This week's blog entry is dedicated to Angi whose summer fling in TZ is slowly winding down. She has about two more weeks in-country and then it's back to Boston with her and I'll remain here for another six weeks, then off to New York for the most dreaded part of running my own show: fundraising. (My most faithful readers are guaranteed to be on the receiving end of some whinging blog entries during the months of September, October, and November!!)
But though we'll be separated, Angi and I will still be doing the same work: figuring out how to introduce simple yet effective teaching interventions into the Tanzanian public school system so as to support the most vulnerable learners in the classroom. In this way, they will be able to better grasp the concepts presented in the standard Tanzanian syllabi and sit the same national examinations as their stronger cohorts. We also hope that for those students who present the most difficulties with academic work, we can find non-scholastic aptitudes within them to nurture and foster. Even basic life skills and vocational proficiencies have value in this community and showing others that people with disability can pull their own weight and take care of themselves is hugely important.
Similarly to me, Angi has been keeping a blog based on her professional work. You can find it here: http://blogs.umb.edu/angelastone/. Though we have different tones and writing styles, I think a lot of the subject matter overlaps and you might find it interesting to compare our two viewpoints of the same event.
In this case, rather than writing my own synopses of the events of the last couple of weeks since we have been on school vacation, I am going to shamelessly bite off Angi's. Here are her notes on (1) our meetings with Dr. Derrick Matthews, an American pediatrician working at Seliani Hospital in Arusha and Dr. Robin Peterson, a clinical psychologist, also working in Arusha, and (2) our sessions with Vumi where Angi introduced to us some new teaching methodologies we can use with the most troubled students we identified from the assessment; there are just under twenty who we will separate from the rest of the class for an hour or so each day and team-teach in cohorts of three.
(1) "This week we went to several meetings with pediatricians and a clinical psychologist. One of the interesting things that was discussed at the meetings was the question, "Why do we need to know the cause or severity of the disability?"
In the US, we want to know the cause of the disability and to test using CAT scans and MRIs to look at neurological damage. I think wanting to know is important in many cultures, but then after we know that a child will have an intellectual disability, what do we gain from it?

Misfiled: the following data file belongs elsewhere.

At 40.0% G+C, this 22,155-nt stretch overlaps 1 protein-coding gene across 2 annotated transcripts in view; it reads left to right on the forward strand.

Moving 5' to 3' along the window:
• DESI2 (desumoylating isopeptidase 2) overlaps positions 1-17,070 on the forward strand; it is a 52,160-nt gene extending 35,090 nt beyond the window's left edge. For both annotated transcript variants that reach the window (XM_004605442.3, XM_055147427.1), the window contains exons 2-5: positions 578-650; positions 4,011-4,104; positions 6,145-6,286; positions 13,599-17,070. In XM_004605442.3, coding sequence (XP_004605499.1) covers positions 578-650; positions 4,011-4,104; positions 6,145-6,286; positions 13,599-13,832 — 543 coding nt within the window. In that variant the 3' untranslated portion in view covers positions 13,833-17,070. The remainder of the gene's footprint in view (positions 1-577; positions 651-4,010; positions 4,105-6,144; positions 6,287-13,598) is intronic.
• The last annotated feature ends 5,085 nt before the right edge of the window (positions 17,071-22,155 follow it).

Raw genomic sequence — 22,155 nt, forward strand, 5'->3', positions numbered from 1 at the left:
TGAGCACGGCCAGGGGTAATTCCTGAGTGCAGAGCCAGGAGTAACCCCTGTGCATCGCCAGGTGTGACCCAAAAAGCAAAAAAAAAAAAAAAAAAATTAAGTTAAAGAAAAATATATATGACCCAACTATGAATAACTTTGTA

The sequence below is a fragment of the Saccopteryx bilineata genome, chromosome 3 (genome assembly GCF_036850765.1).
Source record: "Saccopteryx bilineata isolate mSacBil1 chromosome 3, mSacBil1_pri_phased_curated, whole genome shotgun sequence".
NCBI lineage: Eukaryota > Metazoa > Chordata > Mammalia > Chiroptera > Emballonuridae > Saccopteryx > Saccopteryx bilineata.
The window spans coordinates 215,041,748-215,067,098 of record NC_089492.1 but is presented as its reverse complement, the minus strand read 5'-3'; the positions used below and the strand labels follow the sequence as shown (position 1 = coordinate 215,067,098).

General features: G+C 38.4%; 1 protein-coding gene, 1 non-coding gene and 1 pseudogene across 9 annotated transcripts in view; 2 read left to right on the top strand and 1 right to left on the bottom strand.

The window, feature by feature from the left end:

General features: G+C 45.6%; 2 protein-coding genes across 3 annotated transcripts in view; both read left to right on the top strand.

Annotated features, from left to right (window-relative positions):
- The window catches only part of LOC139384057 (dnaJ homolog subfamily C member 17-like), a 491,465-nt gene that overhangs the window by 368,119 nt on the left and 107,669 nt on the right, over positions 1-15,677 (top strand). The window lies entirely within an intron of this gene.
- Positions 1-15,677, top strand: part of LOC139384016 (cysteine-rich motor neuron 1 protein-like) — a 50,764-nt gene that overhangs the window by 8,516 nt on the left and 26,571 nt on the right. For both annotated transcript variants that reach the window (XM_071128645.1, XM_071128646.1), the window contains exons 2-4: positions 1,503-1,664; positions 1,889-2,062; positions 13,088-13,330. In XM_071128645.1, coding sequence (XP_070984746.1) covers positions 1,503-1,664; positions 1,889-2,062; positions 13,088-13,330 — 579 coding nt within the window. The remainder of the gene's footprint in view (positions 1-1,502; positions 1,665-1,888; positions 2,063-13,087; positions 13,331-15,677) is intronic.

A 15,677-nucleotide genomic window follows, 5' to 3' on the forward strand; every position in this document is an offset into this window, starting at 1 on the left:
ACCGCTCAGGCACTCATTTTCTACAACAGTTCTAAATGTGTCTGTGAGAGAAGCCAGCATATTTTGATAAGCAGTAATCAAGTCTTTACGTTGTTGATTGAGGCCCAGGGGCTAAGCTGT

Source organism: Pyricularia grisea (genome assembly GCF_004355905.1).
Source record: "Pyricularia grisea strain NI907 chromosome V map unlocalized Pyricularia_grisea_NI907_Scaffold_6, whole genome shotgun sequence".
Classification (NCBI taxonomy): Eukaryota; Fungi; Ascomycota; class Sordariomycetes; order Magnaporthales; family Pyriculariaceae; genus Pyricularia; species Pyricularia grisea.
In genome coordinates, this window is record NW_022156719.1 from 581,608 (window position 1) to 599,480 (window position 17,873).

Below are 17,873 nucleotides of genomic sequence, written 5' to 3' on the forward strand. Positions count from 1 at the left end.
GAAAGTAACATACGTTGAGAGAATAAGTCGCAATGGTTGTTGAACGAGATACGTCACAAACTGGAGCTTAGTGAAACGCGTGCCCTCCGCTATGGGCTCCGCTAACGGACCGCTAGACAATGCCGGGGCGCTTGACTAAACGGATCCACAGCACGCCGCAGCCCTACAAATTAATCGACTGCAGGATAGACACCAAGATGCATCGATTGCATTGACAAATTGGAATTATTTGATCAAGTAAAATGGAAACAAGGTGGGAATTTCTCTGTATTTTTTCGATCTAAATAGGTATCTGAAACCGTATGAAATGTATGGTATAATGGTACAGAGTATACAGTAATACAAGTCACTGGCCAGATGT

Using medical and psychological tests coupled with adaptive behavior scales and ruling out other causes, we can somewhat determine that a child has an intellectual disability. But then that information is used to label the child and develop the Individualized Education Plan.
In Tanzania, it is expensive and unrealistic to do CAT scans or MRIs, and we have already determined that the children we are talking about are significantly behind their peers in the classroom, and that the educational system they are experiencing is not working for them. Does knowing or communicating a specific cause and term help these kids?
Knowing doesn’t provide them access to a special classroom when that classroom doesn’t exist in their school. It doesn’t change their situation.
Instead, it seems that trying to find ways to support them with extra tutoring, giving them books to look at during the lesson, or making sure that they develop their adaptive and vocational skills as well as academic is a better solution."
(2) "This week I have been working with Sarah and Vumi, teaching them more about disability, behavior management, and intervention strategies for teaching children with disabilities in the classroom.
When school starts again in July, Vumi is going to work with various children who we believe need extra help in a resource room model using various techniques and materials/manipulatives we have discussed.
Today, we talked about functional behavior assessment and various intervention techniques such as chaining, task analysis, prompting, use of authentic activities, shaping and using models. We are focusing on strategies to support reading, writing, and math instruction first.
We also discussed the importance of adaptive skills and vocational skills, but most of the children we are working with have learning disabilities, so their adaptive skills are good, but they need support with academics.
After some instruction yesterday, Vumi used a picture book as the basis to create a lesson and I was very impressed. She did a great job. We brainstormed some other days to add to her ideas and general concepts for improving the classroom for all children."
And so I'll sing along with CSNY and we'll "feed them on our dreams." Polepole, The Toa Nafasi Project is getting there....